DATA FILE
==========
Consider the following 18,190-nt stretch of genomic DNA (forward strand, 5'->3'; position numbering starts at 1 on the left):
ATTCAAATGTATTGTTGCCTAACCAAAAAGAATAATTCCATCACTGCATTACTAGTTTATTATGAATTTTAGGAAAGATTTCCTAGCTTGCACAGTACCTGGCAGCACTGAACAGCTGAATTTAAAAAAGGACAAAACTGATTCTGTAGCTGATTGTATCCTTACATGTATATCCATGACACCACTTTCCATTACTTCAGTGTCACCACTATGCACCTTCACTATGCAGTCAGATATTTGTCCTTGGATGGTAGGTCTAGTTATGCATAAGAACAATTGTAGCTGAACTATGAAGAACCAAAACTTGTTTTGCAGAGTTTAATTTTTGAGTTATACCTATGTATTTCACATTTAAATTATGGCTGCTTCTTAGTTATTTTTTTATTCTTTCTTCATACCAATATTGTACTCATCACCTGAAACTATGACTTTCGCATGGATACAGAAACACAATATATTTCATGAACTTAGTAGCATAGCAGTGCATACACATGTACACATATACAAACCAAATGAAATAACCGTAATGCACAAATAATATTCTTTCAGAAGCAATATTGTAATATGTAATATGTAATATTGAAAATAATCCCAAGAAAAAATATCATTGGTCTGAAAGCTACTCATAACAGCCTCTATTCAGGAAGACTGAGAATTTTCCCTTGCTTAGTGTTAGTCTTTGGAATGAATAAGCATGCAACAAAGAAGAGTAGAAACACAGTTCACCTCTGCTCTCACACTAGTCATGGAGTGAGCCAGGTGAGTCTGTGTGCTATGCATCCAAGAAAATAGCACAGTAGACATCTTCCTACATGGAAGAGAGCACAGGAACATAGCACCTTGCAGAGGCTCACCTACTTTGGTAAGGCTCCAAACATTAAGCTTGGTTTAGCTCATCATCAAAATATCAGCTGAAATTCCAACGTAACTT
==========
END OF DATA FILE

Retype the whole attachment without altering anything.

Consider the following 18,190-nt stretch of genomic DNA (forward strand, 5'->3'; position numbering starts at 1 on the left):
ATTCAAATGTATTGTTGCCTAACCAAAAAGAATAATTCCATCACTGCATTACTAGTTTATTATGAATTTTAGGAAAGATTTCCTAGCTTGCACAGTACCTGGCAGCACTGAACAGCTGAATTTAAAAAAGGACAAAACTGATTCTGTAGCTGATTGTATCCTTACATGTATATCCATGACACCACTTTCCATTACTTCAGTGTCACCACTATGCACCTTCACTATGCAGTCAGATATTTGTCCTTGGATGGTAGGTCTAGTTATGCATAAGAACAATTGTAGCTGAACTATGAAGAACCAAAACTTGTTTTGCAGAGTTTAATTTTTGAGTTATACCTATGTATTTCACATTTAAATTATGGCTGCTTCTTAGTTATTTTTTTATTCTTTCTTCATACCAATATTGTACTCATCACCTGAAACTATGACTTTCGCATGGATACAGAAACACAATATATTTCATGAACTTAGTAGCATAGCAGTGCATACACATGTACACATATACAAACCAAATGAAATAACCGTAATGCACAAATAATATTCTTTCAGAAGCAATATTGTAATATGTAATATGTAATATTGAAAATAATCCCAAGAAAAAATATCATTGGTCTGAAAGCTACTCATAACAGCCTCTATTCAGGAAGACTGAGAATTTTCCCTTGCTTAGTGTTAGTCTTTGGAATGAATAAGCATGCAACAAAGAAGAGTAGAAACACAGTTCACCTCTGCTCTCACACTAGTCATGGAGTGAGCCAGGTGAGTCTGTGTGCTATGCATCCAAGAAAATAGCACAGTAGACATCTTCCTACATGGAAGAGAGCACAGGAACATAGCACCTTGCAGAGGCTCACCTACTTTGGTAAGGCTCCAAACATTAAGCTTGGTTTAGCTCATCATCAAAATATCAGCTGAAATTCCAACGTAACTT